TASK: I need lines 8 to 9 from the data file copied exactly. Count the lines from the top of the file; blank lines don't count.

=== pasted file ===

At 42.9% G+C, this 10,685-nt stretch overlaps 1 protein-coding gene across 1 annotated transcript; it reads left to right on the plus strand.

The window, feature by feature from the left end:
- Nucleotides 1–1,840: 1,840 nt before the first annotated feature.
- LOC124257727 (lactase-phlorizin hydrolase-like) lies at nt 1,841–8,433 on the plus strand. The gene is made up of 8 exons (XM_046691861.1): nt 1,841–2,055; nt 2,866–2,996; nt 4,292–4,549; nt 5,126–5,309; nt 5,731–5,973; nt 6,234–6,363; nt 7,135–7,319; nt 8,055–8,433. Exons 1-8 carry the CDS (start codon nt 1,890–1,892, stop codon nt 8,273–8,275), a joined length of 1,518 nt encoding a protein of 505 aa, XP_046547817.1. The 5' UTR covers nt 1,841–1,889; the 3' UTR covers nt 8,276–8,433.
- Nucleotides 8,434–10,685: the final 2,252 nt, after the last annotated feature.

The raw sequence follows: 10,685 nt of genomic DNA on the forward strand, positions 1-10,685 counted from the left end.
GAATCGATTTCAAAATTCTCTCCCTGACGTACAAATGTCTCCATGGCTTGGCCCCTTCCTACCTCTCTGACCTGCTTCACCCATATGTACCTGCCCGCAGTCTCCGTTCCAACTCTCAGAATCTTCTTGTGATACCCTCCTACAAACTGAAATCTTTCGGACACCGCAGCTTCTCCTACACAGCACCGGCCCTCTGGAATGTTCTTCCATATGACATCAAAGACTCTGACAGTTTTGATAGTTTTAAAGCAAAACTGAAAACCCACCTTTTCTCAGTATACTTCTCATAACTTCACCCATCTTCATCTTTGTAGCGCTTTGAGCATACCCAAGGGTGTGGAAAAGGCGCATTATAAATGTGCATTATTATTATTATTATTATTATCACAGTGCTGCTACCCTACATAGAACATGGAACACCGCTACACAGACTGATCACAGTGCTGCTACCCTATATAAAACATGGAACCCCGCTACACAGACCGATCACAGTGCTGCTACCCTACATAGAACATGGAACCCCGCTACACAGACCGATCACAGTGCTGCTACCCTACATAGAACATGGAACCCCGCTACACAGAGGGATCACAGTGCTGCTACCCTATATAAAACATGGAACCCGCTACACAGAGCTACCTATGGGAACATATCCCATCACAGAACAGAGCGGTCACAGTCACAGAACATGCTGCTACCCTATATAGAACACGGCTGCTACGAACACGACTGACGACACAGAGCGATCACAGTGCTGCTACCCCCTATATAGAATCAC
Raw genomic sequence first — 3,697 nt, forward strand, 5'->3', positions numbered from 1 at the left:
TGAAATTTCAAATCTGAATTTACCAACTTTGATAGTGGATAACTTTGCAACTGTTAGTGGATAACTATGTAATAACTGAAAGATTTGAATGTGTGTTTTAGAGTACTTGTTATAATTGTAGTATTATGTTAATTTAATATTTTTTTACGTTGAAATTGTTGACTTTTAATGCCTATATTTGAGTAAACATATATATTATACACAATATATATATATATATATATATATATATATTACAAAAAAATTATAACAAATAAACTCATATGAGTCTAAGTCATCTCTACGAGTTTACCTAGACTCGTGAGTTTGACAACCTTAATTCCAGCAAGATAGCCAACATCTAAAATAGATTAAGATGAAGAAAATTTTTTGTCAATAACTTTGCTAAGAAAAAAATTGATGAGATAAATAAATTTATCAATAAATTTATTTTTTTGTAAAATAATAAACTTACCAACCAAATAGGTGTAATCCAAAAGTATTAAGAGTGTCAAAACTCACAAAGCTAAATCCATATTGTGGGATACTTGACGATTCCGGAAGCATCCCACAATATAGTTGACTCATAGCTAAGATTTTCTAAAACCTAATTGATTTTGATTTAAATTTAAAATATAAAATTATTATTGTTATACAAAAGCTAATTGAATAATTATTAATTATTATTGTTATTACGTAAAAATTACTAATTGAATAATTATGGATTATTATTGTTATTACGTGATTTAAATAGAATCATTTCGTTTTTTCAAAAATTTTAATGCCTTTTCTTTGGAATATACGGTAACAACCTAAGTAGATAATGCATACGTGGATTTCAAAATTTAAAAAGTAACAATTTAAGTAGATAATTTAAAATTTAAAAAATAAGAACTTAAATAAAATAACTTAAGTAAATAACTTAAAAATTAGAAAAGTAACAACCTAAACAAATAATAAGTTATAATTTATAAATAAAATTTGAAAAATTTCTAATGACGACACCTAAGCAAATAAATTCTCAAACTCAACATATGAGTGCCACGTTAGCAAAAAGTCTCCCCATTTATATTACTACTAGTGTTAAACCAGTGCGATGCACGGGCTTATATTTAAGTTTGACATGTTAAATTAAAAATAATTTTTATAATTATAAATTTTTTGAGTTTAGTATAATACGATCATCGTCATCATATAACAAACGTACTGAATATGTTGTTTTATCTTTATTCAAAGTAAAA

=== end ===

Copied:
Raw genomic sequence first — 3,697 nt, forward strand, 5'->3', positions numbered from 1 at the left:
TGAAATTTCAAATCTGAATTTACCAACTTTGATAGTGGATAACTTTGCAACTGTTAGTGGATAACTATGTAATAACTGAAAGATTTGAATGTGTGTTTTAGAGTACTTGTTATAATTGTAGTATTATGTTAATTTAATATTTTTTTACGTTGAAATTGTTGACTTTTAATGCCTATATTTGAGTAAACATATATATTATACACAATATATATATATATATATATATATATATATTACAAAAAAATTATAACAAATAAACTCATATGAGTCTAAGTCATCTCTACGAGTTTACCTAGACTCGTGAGTTTGACAACCTTAATTCCAGCAAGATAGCCAACATCTAAAATAGATTAAGATGAAGAAAATTTTTTGTCAATAACTTTGCTAAGAAAAAAATTGATGAGATAAATAAATTTATCAATAAATTTATTTTTTTGTAAAATAATAAACTTACCAACCAAATAGGTGTAATCCAAAAGTATTAAGAGTGTCAAAACTCACAAAGCTAAATCCATATTGTGGGATACTTGACGATTCCGGAAGCATCCCACAATATAGTTGACTCATAGCTAAGATTTTCTAAAACCTAATTGATTTTGATTTAAATTTAAAATATAAAATTATTATTGTTATACAAAAGCTAATTGAATAATTATTAATTATTATTGTTATTACGTAAAAATTACTAATTGAATAATTATGGATTATTATTGTTATTACGTGATTTAAATAGAATCATTTCGTTTTTTCAAAAATTTTAATGCCTTTTCTTTGGAATATACGGTAACAACCTAAGTAGATAATGCATACGTGGATTTCAAAATTTAAAAAGTAACAATTTAAGTAGATAATTTAAAATTTAAAAAATAAGAACTTAAATAAAATAACTTAAGTAAATAACTTAAAAATTAGAAAAGTAACAACCTAAACAAATAATAAGTTATAATTTATAAATAAAATTTGAAAAATTTCTAATGACGACACCTAAGCAAATAAATTCTCAAACTCAACATATGAGTGCCACGTTAGCAAAAAGTCTCCCCATTTATATTACTACTAGTGTTAAACCAGTGCGATGCACGGGCTTATATTTAAGTTTGACATGTTAAATTAAAAATAATTTTTATAATTATAAATTTTTTGAGTTTAGTATAATACGATCATCGTCATCATATAACAAACGTACTGAATATGTTGTTTTATCTTTATTCAAAGTAAAA